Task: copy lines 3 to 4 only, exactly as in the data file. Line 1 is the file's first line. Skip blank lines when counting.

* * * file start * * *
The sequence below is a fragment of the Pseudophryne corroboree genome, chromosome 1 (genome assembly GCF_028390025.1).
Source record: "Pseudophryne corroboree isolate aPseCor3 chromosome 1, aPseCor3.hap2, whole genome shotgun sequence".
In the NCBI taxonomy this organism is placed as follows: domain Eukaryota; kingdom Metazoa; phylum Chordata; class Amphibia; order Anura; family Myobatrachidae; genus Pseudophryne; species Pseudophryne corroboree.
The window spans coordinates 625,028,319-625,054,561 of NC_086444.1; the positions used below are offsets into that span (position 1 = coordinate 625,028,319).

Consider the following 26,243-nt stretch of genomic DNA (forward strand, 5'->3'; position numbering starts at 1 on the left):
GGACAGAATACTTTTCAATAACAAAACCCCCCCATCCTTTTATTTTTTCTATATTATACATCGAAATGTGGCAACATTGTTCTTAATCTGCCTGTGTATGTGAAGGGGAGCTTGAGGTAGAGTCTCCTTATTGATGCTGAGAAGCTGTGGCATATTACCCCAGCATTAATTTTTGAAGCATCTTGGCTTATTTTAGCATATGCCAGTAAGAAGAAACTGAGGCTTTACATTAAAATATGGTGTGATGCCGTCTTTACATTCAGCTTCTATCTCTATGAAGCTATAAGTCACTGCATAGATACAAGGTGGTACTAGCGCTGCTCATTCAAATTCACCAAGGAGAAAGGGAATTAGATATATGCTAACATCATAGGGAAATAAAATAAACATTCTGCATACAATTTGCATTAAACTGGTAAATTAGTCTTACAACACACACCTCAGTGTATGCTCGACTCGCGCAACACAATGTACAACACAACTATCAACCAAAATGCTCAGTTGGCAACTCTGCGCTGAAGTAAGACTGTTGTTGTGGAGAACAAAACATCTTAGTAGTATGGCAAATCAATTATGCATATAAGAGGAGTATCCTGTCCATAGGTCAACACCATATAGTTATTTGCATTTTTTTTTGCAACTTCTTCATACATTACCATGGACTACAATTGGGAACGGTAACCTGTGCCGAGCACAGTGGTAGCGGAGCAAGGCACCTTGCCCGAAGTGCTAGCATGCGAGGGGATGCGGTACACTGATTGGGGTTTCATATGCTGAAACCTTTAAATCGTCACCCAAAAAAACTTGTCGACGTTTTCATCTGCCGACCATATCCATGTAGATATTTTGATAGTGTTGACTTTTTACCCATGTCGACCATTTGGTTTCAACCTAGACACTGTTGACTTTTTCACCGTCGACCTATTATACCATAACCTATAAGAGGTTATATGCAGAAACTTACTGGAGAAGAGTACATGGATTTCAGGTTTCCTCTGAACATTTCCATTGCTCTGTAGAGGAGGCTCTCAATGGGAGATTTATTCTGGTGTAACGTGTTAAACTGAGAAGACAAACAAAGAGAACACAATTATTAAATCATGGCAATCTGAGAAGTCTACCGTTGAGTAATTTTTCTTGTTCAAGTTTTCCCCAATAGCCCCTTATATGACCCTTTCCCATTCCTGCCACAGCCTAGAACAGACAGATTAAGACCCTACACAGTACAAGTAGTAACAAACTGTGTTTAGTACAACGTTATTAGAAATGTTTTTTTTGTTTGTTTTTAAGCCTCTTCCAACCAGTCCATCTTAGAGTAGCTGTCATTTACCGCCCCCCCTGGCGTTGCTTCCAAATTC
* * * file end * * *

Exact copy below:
In the NCBI taxonomy this organism is placed as follows: domain Eukaryota; kingdom Metazoa; phylum Chordata; class Amphibia; order Anura; family Myobatrachidae; genus Pseudophryne; species Pseudophryne corroboree.
The window spans coordinates 625,028,319-625,054,561 of NC_086444.1; the positions used below are offsets into that span (position 1 = coordinate 625,028,319).